Tue, May 03, 2016 - Page 6 News List

S Korea revives GPS backup after North’s ‘jamming’

‘PROVOCATION’:Seoul said North Korea’s latest jamming campaign started on March 31. GPS disruptions can affect transportation, IT networks, the financial system and power

Reuters, SEOUL and LONDON

South Korea has revived a project to build a backup ship navigation system that would be difficult to hack after a recent wave of GPS signal jamming attacks it blamed on North Korea disrupted fishing vessel operations, officials said.

GPS and other electronic navigation aids are vulnerable to signal loss from solar weather effects, radio and satellite interference and deliberate jamming.

South Korea, which says it has faced repeated attempts by the North to interfere with satellite signals, is to award a 15 billion won (US$13 million) contract this month to secure technology required to build an alternative land-based radio system called eLoran, which it hopes will provide reliable alternative position and timing signals for navigation.

“The need for us is especially high, because of the deliberate signal interference by North Korea,” a South Korean government official involved in the initiative said, requesting anonymity as he was not authorized to speak to the media.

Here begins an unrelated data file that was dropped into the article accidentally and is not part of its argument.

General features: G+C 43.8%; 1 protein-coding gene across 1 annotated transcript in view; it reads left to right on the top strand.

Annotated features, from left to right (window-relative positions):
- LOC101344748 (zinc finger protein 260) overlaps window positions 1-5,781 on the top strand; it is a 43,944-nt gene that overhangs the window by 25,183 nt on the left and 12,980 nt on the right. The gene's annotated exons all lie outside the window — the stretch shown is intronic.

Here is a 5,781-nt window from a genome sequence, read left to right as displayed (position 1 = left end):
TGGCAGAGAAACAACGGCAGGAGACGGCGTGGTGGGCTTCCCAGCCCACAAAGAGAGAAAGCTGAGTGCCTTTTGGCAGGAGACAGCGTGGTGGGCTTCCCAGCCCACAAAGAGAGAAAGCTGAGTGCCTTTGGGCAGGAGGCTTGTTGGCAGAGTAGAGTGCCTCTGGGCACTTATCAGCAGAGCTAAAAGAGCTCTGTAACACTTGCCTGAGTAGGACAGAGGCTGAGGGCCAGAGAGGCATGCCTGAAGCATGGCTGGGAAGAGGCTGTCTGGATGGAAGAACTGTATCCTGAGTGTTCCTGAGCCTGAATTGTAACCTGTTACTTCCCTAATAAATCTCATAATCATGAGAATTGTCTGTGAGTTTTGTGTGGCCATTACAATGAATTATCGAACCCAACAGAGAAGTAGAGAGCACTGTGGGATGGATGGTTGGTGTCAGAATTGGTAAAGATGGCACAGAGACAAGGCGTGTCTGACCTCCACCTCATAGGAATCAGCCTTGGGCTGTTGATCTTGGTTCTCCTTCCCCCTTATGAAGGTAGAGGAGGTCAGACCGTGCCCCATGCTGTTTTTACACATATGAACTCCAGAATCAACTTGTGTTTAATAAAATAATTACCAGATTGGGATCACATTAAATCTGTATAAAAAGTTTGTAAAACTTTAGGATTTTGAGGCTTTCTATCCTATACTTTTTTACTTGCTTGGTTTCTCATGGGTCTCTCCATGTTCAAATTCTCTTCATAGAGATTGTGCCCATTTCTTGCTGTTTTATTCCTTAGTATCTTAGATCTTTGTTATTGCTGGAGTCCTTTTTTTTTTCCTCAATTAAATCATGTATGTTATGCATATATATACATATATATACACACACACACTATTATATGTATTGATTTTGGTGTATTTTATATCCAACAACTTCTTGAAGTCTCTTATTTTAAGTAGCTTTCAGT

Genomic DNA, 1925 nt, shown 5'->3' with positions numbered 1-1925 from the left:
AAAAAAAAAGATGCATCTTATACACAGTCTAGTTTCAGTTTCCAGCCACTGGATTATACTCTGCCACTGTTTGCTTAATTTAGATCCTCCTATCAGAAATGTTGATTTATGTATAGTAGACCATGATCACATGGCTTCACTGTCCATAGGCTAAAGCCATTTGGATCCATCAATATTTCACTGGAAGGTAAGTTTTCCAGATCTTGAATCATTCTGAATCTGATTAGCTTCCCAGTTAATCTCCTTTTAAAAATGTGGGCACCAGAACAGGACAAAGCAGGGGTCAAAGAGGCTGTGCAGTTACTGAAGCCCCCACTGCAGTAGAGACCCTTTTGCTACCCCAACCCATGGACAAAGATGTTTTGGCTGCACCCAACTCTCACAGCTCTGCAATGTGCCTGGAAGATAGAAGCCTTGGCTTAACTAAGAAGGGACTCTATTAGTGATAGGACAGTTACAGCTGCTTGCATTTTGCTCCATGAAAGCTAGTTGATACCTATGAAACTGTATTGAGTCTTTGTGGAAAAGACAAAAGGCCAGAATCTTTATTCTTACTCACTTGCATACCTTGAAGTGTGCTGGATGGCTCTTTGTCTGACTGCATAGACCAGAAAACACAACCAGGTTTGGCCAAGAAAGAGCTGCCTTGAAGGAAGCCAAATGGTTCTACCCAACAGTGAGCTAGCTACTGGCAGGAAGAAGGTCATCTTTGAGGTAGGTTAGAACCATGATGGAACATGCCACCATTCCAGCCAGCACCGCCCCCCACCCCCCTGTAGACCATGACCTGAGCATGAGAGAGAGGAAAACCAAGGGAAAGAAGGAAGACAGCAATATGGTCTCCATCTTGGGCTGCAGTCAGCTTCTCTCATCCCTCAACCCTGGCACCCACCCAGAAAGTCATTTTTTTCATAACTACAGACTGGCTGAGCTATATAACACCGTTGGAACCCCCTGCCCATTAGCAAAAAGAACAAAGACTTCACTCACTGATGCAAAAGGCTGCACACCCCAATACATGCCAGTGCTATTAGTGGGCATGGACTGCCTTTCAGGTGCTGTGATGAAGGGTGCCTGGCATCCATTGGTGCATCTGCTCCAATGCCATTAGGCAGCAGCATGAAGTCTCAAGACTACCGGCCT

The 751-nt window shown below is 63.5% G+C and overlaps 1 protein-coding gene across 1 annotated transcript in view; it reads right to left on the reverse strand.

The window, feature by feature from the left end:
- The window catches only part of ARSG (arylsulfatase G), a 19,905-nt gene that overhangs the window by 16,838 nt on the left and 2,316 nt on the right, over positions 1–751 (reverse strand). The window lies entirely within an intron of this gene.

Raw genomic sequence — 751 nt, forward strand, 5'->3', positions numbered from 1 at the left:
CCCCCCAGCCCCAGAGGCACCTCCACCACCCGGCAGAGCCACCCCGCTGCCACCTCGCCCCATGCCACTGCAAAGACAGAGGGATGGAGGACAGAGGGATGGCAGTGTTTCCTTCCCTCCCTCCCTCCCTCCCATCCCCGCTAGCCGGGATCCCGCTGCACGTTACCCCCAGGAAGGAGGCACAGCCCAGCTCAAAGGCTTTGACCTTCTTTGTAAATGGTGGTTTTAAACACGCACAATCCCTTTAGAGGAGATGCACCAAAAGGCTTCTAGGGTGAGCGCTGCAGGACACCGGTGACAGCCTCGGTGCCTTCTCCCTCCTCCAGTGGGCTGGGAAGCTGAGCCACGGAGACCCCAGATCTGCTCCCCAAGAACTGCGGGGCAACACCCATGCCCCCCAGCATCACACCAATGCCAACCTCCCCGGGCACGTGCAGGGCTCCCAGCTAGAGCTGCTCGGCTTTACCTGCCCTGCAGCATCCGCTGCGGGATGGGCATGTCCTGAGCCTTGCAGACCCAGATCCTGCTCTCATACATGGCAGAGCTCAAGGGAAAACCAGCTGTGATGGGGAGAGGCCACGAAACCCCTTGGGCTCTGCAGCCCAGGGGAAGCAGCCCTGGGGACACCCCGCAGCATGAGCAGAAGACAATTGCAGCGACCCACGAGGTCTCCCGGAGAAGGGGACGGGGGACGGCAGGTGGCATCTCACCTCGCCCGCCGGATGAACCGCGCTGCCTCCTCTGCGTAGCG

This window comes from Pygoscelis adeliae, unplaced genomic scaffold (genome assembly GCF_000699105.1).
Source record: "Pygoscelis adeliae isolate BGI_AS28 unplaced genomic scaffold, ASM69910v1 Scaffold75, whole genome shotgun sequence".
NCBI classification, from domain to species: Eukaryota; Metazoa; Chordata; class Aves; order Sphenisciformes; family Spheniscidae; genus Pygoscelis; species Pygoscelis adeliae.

The latest jamming campaign from the North began on March 31, lasting nearly a week and affecting signal reception of more than 1,000 aircraft and 700 ships, originating from five locations along the border, South Korean officials said.

Aircraft traffic was not affected because the GPS system is normally used as a backup, not a primary navigation tool, one of the officials involved in telecommunications policy said.

The jamming prompted warnings by South Korea’s military to the North to stop what it called “provocation” and a protest at the UN.

North Korea has denied involvement.

South Korea has been on high alert against possible cyberattacks from the North following Pyongyang’s nuclear and missile tests and threats of war in response to new sanctions imposed by the UN Security Council and Seoul.

No major disasters anywhere have been blamed on loss of GPS, although the risks are growing as sea lanes become more crowded.

Part of the problem is that it is not easy to detect a GPS outage caused by jamming.

“When GPS/GNSS [global navigation satellite systems] fail, transportation is impacted immediately. It slows down, becomes more dangerous, and every mode can carry less capacity,” said Dana Goward, president of the non-profit Resilient Navigation and Timing Foundation.

“As short-term backup clocks start to desynchronize with each other ... cellphone towers start to fail, IT [information technology] networks slow down or fail, financial systems are impacted, management of the electrical grid becomes problematic. That is the really scary part,” Goward said.

GPS vulnerability poses security and commercial risks, especially for ships whose crews are not familiar with traditional navigation techniques or using paper charts.

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